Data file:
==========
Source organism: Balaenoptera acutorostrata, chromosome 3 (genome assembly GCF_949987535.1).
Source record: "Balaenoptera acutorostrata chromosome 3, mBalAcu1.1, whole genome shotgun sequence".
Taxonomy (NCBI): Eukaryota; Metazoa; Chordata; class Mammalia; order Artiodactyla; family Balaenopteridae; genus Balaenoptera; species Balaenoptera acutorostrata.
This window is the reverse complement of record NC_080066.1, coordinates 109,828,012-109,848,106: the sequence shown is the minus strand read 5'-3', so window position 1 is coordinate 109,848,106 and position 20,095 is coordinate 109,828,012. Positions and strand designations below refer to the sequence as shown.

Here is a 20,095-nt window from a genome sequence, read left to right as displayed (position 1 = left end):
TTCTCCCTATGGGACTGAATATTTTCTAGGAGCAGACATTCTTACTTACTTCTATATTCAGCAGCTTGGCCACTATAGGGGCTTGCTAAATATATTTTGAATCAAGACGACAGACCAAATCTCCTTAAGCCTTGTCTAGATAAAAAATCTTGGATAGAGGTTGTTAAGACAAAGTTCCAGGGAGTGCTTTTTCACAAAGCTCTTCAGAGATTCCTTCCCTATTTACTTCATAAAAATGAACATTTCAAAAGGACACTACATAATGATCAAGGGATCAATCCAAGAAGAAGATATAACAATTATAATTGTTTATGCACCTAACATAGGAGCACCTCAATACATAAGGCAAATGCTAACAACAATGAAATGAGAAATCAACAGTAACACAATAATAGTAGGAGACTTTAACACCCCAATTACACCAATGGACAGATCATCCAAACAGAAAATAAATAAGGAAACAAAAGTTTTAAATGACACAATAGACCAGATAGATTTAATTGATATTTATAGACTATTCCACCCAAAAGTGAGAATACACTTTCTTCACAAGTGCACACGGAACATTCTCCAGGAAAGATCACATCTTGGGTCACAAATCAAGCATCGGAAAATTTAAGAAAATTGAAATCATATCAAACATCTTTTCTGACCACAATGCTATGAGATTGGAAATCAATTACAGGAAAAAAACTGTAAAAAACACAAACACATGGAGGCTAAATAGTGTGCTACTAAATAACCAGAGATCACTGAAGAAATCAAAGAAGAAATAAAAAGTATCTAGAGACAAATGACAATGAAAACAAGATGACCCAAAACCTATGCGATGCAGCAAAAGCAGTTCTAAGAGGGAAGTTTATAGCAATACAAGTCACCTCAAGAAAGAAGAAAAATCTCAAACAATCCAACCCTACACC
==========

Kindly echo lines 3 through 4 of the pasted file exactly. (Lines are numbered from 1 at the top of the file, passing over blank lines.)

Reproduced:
Taxonomy (NCBI): Eukaryota; Metazoa; Chordata; class Mammalia; order Artiodactyla; family Balaenopteridae; genus Balaenoptera; species Balaenoptera acutorostrata.
This window is the reverse complement of record NC_080066.1, coordinates 109,828,012-109,848,106: the sequence shown is the minus strand read 5'-3', so window position 1 is coordinate 109,848,106 and position 20,095 is coordinate 109,828,012. Positions and strand designations below refer to the sequence as shown.